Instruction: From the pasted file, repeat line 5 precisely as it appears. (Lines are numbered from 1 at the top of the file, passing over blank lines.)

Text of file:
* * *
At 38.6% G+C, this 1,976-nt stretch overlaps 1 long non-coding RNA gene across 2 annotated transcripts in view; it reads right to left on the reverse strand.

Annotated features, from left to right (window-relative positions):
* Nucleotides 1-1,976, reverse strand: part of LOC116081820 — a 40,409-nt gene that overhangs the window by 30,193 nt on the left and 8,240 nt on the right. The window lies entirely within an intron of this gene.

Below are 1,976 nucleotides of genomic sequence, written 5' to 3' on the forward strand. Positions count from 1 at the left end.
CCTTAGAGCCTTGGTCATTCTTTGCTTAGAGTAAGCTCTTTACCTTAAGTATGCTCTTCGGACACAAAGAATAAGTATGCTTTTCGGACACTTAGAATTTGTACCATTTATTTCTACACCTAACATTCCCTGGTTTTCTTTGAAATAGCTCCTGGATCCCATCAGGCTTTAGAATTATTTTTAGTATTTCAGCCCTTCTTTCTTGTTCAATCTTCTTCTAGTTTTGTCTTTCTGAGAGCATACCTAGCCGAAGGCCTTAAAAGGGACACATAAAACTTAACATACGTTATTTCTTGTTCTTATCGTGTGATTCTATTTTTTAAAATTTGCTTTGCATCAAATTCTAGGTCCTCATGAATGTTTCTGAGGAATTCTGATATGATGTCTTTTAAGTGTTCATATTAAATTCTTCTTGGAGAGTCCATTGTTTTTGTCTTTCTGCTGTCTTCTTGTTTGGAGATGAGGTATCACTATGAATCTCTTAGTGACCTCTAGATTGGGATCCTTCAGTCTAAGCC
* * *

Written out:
CCTTAGAGCCTTGGTCATTCTTTGCTTAGAGTAAGCTCTTTACCTTAAGTATGCTCTTCGGACACAAAGAATAAGTATGCTTTTCGGACACTTAGAATTTGTACCATTTATTTCTACACCTAACATTCCCTGGTTTTCTTTGAAATAGCTCCTGGATCCCATCAGGCTTTAGAATTATTTTTAGTATTTCAGCCCTTCTTTCTTGTTCAATCTTCTTCTAGTTTTGTCTTTCTGAGAGCATACCTAGCCGAAGGCCTTAAAAGGGACACATAAAACTTAACATACGTTATTTCTTGTTCTTATCGTGTGATTCTATTTTTTAAAATTTGCTTTGCATCAAATTCTAGGTCCTCATGAATGTTTCTGAGGAATTCTGATATGATGTCTTTTAAGTGTTCATATTAAATTCTTCTTGGAGAGTCCATTGTTTTTGTCTTTCTGCTGTCTTCTTGTTTGGAGATGAGGTATCACTATGAATCTCTTAGTGACCTCTAGATTGGGATCCTTCAGTCTAAGCC